Cryptocurrencies are Coming to one of the Most Popular Social Networks

Cryptocurrencies are Coming to one of the Most Popular Social Networks

By dayannastefanny

Telegram is a nest for cryptocurrency investors. On this platform, various enthusiasts from around the cryptocurrency world are dedicated to generating massive sets in which they have the opportunity to see alleged offers to invest in crypto assets in exchange for gigantic profits. But be careful, they can be scams. We tell you how some of these teams use alleged investment platforms posing as real organizations. They also have links with invitations to sign up that are reminiscent of pyramid schemes and transactions that blow money from one place to another until they lose track.

In this messaging network, it is common to receive private messages from strangers offering us to invest in “very profitable” cryptocurrencies. They then integrate without our permission into teams with thousands of individuals where they encourage us to participate, leave our money and brag about our income. However, sometimes we hear of scammers promising “quick wins” through cryptocurrencies to keep our money.

Teams with miles of members bragging about “profits made” through the pooling procedure

The dynamic is the same in all of the ones we have seen: they tend to be groups from all over the world with a clear call in their title for investments in cryptocurrencies. The regular thing is that the baton is taken by the administrator of the group. Between one and two times a day, send regarding how to proceed in the investments, and it is also the one that, in theory, enters the income. Sometimes, you need us to register on a cryptocurrency platform, such as Coinbase or Binance, and guide us through the registration and verification process until you reach the investment process. In other cases, it requires particular data such as telephone or email to register in its system and thus, in theory, start investing.

As the computers continue to receive messages with screenshots in which supposed payments to the administrator are seen and asking them to confirm their receipt to start operating. Other members respond by praising each of the incomes they have made from staying “invested” in the platform and encourage others to do the same.

If you part the cobwebs of the Telegram “BitGo Cryptocurrency Exchange” group, there is a spooky town, populated by bots

Once upon a time, the BitGo cryptocurrency trading platform (an unauthorized channel designed to lure users into genuine and legitimate Bitgo cryptocurrency trading, which did not respond to our request for comment) hosted an essential set of living beings of life. real, glorious in their liveliness. Members were discussing trading tactics, unwittingly sending monumental sums of money to the wrong addresses, urgently demanding that moderators tell them why they’d been added to the pool – a delightfully dubious kaleidoscope of retail action. Only not yet.

Currently, the “BitGo” Telegram suite is made up almost exclusively of spamming bots. The bots only talk to each other, with circular puzzles and unintelligible utterances. One asks how everyone’s day is going; another question answering if someone will marry her, the previously viable; another recognition to Jesús and Satoshi Nakamoto for the possibility of investing in BitGo; and another asks what time it is.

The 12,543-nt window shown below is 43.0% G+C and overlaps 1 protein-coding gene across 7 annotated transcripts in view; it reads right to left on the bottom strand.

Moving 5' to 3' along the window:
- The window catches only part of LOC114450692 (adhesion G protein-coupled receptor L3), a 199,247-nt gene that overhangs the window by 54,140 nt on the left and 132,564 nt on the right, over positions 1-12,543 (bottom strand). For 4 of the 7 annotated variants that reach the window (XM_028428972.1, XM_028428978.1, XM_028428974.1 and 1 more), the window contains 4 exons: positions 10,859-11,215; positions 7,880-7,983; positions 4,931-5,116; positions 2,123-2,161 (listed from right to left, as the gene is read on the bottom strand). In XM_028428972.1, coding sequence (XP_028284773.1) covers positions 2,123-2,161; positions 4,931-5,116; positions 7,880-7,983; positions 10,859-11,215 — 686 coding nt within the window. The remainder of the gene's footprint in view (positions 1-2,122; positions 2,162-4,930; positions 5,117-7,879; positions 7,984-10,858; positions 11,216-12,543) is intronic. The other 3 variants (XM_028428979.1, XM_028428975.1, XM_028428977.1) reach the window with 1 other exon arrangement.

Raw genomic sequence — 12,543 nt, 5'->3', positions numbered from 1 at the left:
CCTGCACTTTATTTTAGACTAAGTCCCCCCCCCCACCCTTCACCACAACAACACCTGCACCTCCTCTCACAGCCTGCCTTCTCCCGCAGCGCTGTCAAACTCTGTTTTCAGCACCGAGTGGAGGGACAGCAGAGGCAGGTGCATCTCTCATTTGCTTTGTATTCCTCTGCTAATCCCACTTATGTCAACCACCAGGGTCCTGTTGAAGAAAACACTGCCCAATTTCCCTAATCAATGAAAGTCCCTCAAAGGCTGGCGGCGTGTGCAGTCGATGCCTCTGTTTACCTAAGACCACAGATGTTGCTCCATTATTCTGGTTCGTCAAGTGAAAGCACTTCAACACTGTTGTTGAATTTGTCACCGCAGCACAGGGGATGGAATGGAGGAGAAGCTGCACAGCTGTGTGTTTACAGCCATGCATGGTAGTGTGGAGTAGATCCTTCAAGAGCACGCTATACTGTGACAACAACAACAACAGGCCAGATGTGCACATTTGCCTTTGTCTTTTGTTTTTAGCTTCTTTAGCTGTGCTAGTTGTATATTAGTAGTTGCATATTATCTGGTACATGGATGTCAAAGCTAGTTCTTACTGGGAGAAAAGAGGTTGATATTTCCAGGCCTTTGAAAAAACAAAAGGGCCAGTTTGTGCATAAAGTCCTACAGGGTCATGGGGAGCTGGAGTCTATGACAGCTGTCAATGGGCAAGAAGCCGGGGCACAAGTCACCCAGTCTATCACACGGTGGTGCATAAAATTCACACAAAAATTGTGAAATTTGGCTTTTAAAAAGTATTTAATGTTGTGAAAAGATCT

What are we talking about?

We’re talking about Shiller bots and scams with no humans to scam, except the occasionally confused individual who comes across them. It’s like watching a runaway animatronic carnival show.

  • “I’m looking for a man who can support me,” announces a female bot named “Qingrong He” a few minutes before both the request and the posting disappeared. She has asked the same question a dozen times previously; and, as usual, no gallant gentleman accepts her offer.
  • “Karoline”, for her part, announces good news: “I have received countless profits from this platform, thanks to manager Morrison, I don’t know how to pay them back,” she says in a message with the worst grammar in the world. In immediate succession, 4 other bots congratulate her automatically using variations of the same reply.
  • “Congratulations,” writes “Mark Kidd.” “There is something particular about this investment platform. I am glad once other investors invest and receive instant payments.”
  • “Wow,” Alishia Bethe agrees. “My heart is full of joy and happiness right now, I have enormous respect for this organization for its sincerity and honesty. I have got my winnings back.”

And in this way successively.

The fate of the unauthorized BitGo channel is typical of various cryptocurrency sets on Telegram: “partnerships” made at first around a coin, scheme, or business tactic, which with time and many market corrections, end up disappearing. Such sites for the moment do not remain filled with dumb retail investors but with bots designed to rip them off. And yet there remain certain signs of life based on said wastelands that might otherwise be barren.

The only human member of the unauthorized exchange “BitGo” appears to be its moderator, a person who identifies himself as “Morrison Bernard” and who spends most of his time responding to questions raised by the bots.

Bernard assured me that his channel is an investment platform that ensures 600% productivity and invited me to open an account. Once he asked why the overall demographics leaned toward algorithmic, Bernard denied that there were any bots. The strangely similar messages from different accounts are, by the way, “different writings and different accounts,” he mentioned to me on Telegram. “They’re all [sic] real humans.”

%d bloggers like this: